So as the CDC link shows, the choice is clear: mass vaccination does indeed have rare side effects, but mass infection with the coronavirus (which is the only other choice) is absolutely worse. And to reiterate a point that’s been made many times, the faster we can vaccinate people, the lower the chances we have of encountering a new variant form that will make everything even worse. We have to get as many doses out to the world as we possibly can, as quickly as we can.
Perversely, the current Delta variant may have done us a favor (although to be sure, I would rather it not have emerged at all). An earlier variant (Beta, the “351” strain) was actually better at evading vaccine protection than any of the others – not really to breakthrough levels, but certainly more than the rest. But it is disappearing from the world thanks to Delta being much more transmissible, and Delta is handled better by the vaccine-raised immune response. There are indeed vaccinated people who have come down with Delta infections, but the vast majority of cases are among the unvaccinated, a statistic that is seen most dramatically in areas where unvaccinated people are a minority of the population but are nonetheless the ones showing up infected.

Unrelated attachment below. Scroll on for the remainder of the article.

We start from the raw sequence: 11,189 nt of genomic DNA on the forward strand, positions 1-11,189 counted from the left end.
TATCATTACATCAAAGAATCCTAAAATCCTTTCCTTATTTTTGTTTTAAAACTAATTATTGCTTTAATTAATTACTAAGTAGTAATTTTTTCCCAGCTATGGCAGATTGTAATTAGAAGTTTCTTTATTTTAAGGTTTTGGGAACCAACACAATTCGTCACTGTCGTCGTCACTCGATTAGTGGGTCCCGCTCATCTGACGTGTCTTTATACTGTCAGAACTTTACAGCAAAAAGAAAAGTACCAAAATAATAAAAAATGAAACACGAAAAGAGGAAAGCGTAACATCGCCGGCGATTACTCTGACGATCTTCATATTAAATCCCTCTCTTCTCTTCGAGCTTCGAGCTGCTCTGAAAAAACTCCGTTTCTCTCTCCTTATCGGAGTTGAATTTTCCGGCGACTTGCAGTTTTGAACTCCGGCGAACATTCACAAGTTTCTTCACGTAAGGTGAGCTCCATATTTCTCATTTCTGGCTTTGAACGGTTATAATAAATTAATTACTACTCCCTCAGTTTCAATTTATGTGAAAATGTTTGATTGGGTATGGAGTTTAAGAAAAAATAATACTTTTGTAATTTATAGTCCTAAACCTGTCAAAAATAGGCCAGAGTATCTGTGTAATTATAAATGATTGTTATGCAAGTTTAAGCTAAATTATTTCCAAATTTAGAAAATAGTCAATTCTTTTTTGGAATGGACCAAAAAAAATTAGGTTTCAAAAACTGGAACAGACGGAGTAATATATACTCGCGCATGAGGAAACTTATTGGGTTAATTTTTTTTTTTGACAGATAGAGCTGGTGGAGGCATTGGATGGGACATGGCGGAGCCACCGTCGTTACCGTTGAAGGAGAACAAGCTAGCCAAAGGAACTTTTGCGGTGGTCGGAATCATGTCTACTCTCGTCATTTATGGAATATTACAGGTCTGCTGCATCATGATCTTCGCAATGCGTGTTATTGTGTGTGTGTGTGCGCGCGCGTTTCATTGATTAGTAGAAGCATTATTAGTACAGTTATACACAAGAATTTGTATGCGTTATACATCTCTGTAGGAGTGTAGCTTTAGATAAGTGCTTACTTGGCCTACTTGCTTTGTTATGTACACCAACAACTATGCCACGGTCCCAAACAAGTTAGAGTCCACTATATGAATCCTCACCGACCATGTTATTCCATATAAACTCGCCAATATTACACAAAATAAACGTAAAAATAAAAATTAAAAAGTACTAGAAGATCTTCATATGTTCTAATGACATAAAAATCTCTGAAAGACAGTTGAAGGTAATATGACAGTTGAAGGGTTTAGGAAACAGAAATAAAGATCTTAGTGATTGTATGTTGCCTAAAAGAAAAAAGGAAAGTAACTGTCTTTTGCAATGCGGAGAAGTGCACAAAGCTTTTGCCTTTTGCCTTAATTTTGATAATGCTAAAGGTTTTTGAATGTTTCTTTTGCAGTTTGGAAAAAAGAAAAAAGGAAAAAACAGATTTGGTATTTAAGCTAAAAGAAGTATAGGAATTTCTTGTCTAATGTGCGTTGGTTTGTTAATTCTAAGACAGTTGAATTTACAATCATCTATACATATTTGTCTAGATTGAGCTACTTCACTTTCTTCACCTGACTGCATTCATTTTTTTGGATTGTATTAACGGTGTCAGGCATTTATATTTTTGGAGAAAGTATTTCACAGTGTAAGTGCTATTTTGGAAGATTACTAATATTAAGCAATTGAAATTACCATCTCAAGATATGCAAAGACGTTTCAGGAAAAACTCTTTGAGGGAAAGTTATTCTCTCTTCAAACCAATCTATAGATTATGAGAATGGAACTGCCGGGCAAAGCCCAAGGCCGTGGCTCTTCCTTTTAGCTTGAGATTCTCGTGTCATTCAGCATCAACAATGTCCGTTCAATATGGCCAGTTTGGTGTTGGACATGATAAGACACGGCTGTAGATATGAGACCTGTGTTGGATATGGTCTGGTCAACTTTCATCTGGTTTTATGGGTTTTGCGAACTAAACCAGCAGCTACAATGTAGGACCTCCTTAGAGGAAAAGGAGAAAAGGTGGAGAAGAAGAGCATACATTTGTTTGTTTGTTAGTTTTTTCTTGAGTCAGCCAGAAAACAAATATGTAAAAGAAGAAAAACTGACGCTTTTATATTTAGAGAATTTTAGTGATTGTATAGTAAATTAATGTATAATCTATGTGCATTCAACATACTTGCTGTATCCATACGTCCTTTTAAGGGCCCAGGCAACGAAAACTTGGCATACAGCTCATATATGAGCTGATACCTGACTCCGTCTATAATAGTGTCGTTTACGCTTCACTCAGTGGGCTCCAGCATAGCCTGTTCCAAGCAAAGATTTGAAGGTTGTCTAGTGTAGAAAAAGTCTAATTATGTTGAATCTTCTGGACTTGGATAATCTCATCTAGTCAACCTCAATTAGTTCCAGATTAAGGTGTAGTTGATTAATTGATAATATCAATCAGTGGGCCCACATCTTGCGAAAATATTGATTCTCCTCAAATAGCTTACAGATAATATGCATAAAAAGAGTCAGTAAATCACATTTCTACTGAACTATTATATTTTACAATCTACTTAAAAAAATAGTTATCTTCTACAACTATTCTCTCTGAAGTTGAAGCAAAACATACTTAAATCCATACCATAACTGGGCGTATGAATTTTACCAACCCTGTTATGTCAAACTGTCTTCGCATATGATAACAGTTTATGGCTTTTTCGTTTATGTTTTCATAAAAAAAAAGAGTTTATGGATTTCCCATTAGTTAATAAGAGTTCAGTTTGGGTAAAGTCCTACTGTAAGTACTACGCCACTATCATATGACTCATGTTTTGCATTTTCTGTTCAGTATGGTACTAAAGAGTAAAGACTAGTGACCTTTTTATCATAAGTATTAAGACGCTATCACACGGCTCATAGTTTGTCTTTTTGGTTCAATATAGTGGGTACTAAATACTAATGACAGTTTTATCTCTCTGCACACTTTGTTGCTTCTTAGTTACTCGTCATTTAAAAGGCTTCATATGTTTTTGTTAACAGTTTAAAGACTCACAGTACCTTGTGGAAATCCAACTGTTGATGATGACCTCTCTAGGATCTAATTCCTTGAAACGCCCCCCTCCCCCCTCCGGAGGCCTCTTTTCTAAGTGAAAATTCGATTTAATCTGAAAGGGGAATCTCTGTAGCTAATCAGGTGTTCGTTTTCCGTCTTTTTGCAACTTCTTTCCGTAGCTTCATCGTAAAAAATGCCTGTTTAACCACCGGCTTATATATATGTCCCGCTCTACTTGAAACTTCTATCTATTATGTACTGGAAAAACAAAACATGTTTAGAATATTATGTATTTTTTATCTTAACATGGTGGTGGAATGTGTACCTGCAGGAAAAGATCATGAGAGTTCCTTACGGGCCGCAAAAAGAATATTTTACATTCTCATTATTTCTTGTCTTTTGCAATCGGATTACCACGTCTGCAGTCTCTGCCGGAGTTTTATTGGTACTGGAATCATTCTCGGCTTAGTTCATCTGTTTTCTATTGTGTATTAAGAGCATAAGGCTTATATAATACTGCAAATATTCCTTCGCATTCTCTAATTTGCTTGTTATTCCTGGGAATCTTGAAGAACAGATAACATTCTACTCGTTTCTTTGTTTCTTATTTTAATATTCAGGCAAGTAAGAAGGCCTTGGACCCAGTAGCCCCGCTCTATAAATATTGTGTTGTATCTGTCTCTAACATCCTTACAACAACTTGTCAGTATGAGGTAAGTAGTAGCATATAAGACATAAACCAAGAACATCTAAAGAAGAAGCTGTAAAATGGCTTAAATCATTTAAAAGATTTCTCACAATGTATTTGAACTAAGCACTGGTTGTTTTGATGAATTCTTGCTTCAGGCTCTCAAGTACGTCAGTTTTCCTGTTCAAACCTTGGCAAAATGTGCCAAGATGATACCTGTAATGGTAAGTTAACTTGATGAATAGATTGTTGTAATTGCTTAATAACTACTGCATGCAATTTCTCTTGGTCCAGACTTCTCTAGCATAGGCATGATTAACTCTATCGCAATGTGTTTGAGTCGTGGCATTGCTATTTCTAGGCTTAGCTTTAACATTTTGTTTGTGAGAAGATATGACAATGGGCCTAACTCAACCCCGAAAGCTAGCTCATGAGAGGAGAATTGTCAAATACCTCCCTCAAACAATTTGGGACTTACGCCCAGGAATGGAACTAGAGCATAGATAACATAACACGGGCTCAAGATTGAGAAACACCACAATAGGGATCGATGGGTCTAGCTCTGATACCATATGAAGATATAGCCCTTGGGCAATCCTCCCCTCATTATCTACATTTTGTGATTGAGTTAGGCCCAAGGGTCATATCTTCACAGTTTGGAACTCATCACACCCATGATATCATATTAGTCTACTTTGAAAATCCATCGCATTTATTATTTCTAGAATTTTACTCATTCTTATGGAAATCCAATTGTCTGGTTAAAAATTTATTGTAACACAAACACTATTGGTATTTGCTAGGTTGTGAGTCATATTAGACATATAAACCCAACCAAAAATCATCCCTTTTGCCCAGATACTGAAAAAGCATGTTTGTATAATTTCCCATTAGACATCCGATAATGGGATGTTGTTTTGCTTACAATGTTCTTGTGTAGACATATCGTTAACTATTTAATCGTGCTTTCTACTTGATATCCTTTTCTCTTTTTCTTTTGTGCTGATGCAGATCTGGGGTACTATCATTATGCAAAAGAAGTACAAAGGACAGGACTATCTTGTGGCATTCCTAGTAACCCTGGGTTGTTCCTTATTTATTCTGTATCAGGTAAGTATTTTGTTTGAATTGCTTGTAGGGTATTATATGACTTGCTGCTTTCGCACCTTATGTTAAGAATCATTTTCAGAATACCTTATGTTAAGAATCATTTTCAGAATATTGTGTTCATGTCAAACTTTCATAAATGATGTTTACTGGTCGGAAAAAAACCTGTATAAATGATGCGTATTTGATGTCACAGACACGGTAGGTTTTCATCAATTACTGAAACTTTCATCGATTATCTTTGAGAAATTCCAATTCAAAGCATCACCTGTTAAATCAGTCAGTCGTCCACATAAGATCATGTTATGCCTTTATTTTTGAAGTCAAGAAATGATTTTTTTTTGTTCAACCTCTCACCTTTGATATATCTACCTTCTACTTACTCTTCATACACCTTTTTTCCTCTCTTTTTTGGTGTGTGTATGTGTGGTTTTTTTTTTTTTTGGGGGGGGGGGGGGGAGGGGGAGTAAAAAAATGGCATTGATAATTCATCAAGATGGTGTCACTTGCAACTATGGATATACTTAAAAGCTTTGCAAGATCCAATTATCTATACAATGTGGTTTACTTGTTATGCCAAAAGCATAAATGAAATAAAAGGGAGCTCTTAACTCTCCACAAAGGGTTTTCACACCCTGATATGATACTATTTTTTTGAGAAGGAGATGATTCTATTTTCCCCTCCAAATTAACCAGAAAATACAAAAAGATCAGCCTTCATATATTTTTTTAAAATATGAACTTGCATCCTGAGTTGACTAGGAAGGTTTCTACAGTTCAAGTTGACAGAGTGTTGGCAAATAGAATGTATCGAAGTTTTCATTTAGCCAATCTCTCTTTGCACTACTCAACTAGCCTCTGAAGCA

No one has any idea of what the potential is for variant forms that could truly evade vaccine protection. Nor can we be sure about the potential for variants that are even more transmissible than Delta. And what we really, really don’t want is anything the combines those two properties. It would be very reassuring to show that you can’t have both those in the same strain, but we absolutely can’t say that yet. There are too many possibilities. We have to stop the virus from trying them, constantly and in every corner of the globe, if we don’t want to find out the hard way. Get vaccinated.
Update: as mentioned here, good faith discussion of all kinds on these topics is welcome in the comments section. Deliberately inflammatory posts, trolling, and conspiracy theories, however, will be deleted swiftly.